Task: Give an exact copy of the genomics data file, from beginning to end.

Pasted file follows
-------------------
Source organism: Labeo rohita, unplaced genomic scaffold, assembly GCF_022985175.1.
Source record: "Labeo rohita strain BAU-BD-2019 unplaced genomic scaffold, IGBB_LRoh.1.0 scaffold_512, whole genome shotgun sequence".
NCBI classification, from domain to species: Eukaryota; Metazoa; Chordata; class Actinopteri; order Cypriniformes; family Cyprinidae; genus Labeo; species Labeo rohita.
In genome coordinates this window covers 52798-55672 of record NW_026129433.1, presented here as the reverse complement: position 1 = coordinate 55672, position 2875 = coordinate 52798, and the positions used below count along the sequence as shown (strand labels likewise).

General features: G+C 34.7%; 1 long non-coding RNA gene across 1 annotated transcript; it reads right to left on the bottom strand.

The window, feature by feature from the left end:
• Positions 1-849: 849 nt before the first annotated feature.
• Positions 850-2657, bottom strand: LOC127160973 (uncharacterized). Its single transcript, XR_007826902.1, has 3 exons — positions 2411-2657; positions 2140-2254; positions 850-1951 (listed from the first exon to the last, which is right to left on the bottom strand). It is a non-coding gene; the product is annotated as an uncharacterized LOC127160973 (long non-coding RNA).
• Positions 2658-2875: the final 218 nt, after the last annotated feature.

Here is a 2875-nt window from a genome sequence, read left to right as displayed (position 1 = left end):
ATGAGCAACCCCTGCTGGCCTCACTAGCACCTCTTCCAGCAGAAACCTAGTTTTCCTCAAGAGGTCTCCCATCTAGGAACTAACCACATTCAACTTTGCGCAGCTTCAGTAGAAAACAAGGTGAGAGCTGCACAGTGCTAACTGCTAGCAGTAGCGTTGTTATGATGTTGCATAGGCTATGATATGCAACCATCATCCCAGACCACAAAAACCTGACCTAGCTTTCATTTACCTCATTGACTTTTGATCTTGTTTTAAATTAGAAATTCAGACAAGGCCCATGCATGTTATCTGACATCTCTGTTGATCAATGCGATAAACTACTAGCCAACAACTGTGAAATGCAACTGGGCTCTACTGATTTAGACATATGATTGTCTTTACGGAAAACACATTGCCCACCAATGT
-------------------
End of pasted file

Source organism: Labeo rohita, unplaced genomic scaffold, assembly GCF_022985175.1.
Source record: "Labeo rohita strain BAU-BD-2019 unplaced genomic scaffold, IGBB_LRoh.1.0 scaffold_512, whole genome shotgun sequence".
NCBI classification, from domain to species: Eukaryota; Metazoa; Chordata; class Actinopteri; order Cypriniformes; family Cyprinidae; genus Labeo; species Labeo rohita.
In genome coordinates this window covers 52798-55672 of record NW_026129433.1, presented here as the reverse complement: position 1 = coordinate 55672, position 2875 = coordinate 52798, and the positions used below count along the sequence as shown (strand labels likewise).

General features: G+C 34.7%; 1 long non-coding RNA gene across 1 annotated transcript; it reads right to left on the bottom strand.

The window, feature by feature from the left end:
• Positions 1-849: 849 nt before the first annotated feature.
• Positions 850-2657, bottom strand: LOC127160973 (uncharacterized). Its single transcript, XR_007826902.1, has 3 exons — positions 2411-2657; positions 2140-2254; positions 850-1951 (listed from the first exon to the last, which is right to left on the bottom strand). It is a non-coding gene; the product is annotated as an uncharacterized LOC127160973 (long non-coding RNA).
• Positions 2658-2875: the final 218 nt, after the last annotated feature.

Here is a 2875-nt window from a genome sequence, read left to right as displayed (position 1 = left end):
ATGAGCAACCCCTGCTGGCCTCACTAGCACCTCTTCCAGCAGAAACCTAGTTTTCCTCAAGAGGTCTCCCATCTAGGAACTAACCACATTCAACTTTGCGCAGCTTCAGTAGAAAACAAGGTGAGAGCTGCACAGTGCTAACTGCTAGCAGTAGCGTTGTTATGATGTTGCATAGGCTATGATATGCAACCATCATCCCAGACCACAAAAACCTGACCTAGCTTTCATTTACCTCATTGACTTTTGATCTTGTTTTAAATTAGAAATTCAGACAAGGCCCATGCATGTTATCTGACATCTCTGTTGATCAATGCGATAAACTACTAGCCAACAACTGTGAAATGCAACTGGGCTCTACTGATTTAGACATATGATTGTCTTTACGGAAAACACATTGCCCACCAATGT